Mariano Rivera is so consistently good that he at times gets over looked on blogs such as this one. A writer is probably more inclined to write a Mo post if he’s seeing a bad stretch of play than if he’s being his usual dominant self. I try to do at least one Mariano appreciation post a year, but this year is a little different. Mariano missed most of last year with an injury. This is his swan song season (and unlike other athletes you know he means it). For a time his unreal stretch of play was getting somewhat overlooked, but now that he gotten off to a perfect start in save opportunities to start the season the media hype surrounding his play has picked up. The saves are shiny and nice to have, but to admire them is to overlook all that Rivera is doing. Let’s take a closer look.
In mid-May, the baseball season is far, far from over, but we’ve also logged enough games to have a sense of which teams are competitive and which teams are not. This season in particular there are several ball clubs that stand out because they are not competitive. Specifically, the Dodgers, the Angels and the Blue Jays are struggling to win, after entering the season with high expectations. The teams are 14-21, 14-22 and 14-24 respectively. Of the three, the Dodgers stand out as the most egregious failures. Only the Yankees will spend more this season. A team doesn’t take its payroll above $200 million to finish last. The Angels are only moderately better. Over the past two seasons they’ve added Albert Pujols and Josh Hamilton at exorbitant cost only to watch them struggle. Of the three the Blue Jays aren’t quite as profligate spenders, but they too made some ill-advised, splashy moves this offseason only to watch them backfire.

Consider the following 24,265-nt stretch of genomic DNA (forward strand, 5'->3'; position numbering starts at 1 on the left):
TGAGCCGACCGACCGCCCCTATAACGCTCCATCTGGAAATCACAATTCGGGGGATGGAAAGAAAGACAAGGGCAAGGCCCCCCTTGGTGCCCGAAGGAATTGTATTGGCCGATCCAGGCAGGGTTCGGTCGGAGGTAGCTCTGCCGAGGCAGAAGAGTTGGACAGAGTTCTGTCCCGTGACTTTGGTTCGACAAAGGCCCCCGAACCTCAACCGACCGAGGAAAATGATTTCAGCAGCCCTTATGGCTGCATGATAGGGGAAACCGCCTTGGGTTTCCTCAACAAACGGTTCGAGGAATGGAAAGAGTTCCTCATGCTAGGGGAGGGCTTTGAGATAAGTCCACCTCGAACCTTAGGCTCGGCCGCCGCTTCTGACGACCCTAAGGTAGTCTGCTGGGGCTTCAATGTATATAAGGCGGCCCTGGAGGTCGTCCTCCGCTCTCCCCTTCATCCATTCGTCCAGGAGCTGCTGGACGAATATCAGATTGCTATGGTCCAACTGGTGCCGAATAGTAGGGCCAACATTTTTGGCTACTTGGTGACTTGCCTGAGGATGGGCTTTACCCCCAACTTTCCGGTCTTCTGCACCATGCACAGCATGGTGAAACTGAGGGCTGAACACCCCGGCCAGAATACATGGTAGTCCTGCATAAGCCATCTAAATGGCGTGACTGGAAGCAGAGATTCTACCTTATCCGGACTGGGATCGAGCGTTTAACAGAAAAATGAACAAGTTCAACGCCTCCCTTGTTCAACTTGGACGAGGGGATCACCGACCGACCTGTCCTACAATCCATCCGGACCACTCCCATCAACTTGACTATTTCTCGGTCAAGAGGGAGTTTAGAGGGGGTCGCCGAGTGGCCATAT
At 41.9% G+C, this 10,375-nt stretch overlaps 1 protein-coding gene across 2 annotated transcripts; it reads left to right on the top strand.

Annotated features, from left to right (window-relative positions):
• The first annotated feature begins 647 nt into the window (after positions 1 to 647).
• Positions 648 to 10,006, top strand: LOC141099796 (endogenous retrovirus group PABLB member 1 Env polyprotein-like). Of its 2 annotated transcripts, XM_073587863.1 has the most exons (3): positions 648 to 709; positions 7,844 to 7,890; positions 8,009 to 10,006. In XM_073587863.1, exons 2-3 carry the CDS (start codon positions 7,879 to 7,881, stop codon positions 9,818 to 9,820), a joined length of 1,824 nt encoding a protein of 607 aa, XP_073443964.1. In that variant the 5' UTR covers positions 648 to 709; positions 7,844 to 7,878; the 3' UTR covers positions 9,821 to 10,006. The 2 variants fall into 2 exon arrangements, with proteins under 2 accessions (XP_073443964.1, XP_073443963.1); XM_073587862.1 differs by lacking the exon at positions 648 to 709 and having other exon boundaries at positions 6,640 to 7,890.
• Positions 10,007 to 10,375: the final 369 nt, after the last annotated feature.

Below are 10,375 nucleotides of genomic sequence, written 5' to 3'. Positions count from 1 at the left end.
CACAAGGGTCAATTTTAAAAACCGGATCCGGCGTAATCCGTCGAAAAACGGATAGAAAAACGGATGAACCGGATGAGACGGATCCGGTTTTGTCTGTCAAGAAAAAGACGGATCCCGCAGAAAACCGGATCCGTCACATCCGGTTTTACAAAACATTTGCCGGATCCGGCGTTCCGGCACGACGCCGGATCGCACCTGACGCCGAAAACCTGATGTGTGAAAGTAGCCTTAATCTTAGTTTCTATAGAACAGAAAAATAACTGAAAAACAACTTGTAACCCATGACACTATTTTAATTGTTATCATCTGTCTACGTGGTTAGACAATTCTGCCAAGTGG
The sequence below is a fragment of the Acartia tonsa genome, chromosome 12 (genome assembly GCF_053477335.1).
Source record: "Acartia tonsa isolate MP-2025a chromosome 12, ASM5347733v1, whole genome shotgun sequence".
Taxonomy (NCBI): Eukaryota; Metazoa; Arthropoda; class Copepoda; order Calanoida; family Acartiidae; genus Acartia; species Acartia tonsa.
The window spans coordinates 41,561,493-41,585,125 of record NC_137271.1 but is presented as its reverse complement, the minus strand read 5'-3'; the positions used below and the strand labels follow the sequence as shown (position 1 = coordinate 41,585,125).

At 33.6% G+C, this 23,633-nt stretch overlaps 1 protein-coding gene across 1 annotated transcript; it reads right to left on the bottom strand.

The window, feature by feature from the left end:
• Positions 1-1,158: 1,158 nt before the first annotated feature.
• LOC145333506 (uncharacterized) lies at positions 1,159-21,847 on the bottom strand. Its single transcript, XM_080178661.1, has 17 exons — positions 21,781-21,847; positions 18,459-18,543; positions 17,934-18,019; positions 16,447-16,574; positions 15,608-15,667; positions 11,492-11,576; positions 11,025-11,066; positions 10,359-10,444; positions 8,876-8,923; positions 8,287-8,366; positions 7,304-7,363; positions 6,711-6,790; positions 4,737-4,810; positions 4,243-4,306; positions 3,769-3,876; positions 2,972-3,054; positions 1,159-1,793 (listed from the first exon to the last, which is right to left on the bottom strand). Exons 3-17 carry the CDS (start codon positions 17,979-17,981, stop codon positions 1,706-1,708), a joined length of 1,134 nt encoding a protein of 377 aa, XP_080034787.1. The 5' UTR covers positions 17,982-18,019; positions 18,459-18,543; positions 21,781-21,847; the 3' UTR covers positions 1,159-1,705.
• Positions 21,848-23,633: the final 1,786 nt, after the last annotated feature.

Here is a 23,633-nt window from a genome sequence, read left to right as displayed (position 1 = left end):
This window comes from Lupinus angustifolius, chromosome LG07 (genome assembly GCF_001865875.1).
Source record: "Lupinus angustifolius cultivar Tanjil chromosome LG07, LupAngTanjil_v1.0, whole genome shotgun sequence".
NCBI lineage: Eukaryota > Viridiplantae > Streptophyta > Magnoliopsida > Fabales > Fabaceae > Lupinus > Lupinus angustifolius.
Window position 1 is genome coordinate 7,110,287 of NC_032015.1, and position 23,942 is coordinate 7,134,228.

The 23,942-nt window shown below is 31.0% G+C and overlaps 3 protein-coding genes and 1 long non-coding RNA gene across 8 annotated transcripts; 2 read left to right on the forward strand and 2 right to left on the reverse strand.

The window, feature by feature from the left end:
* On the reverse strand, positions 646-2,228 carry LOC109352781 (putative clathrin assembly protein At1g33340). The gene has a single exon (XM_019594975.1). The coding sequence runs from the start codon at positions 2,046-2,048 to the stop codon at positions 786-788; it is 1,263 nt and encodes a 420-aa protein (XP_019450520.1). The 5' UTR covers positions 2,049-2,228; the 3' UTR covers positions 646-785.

The big surprise is that these mistakes have been made at all. At this juncture of the game, Baseball has already seen just about every financial mistake a team can make. The Alex Rodriguez contract should have been a warning not to sign Albert Pujols to a mega-mega-deal when he was clearly in decline. Jose Reyes‘ own history of injuries should have been a warning not to trade for him. The entire history of the players the Dodgers added should have been warning not make those moves. Despite this, these teams went ahead and made these moves anyway, confusing splashy moves for smart moves.
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The Yankees swept the Royals today, winning 4-2 on Mother’s Day. The real star of the game was Hiroki Kuroda. Kuroda didn’t strike a lot of batters out, fanning just one, but he only walked one as well, limiting the Royals to six hits over 7.2 innings. With that kind of control, you don’t need a lot of strike outs. Kuroda was efficient as well, throwing just 98 pitches. He got into some trouble in the eighth inning, and even got into a verbal spat with the home plate umpire, but none of that was enough to undo a solid performance.
Guess who’s in first place? Not the Toronto Blue Jays. Not Tampa Bay either. None other than your New York Yankees. While it is early in the season yet, this is a good sign. It is also evidence of how fickle the baseball media is. Remember just before the season began when the new look Blue Jays were going to be the jewel of the AL East? Me neither. But it was obvious that the Jays weren’t built to last. What was less obvious was how the Rays would start a bit slowly in the division. That said, it’s tight atop the AL East and at least three, and probably four, of the team’s are going to have winning records. That’s a crowded field.
Robinson Cano is the face of the Yankees. He leads the team in HR, RBI and AVG. He may be on his way to his best season yet. But, he’s not the best rate hitter on the Yankees this season. That honor belongs to none other than Travis Hafner. Hafner has a higher wOBA than Cano’s, .416 versus .410, driven by a substantially higher OBP, .402 versus .376. Cano is the more valuable player because he plays a premium position and gets more plate appearances than Hafner, but in any given plate appearance Hafner is the most productive Yankee. Can he keep it up?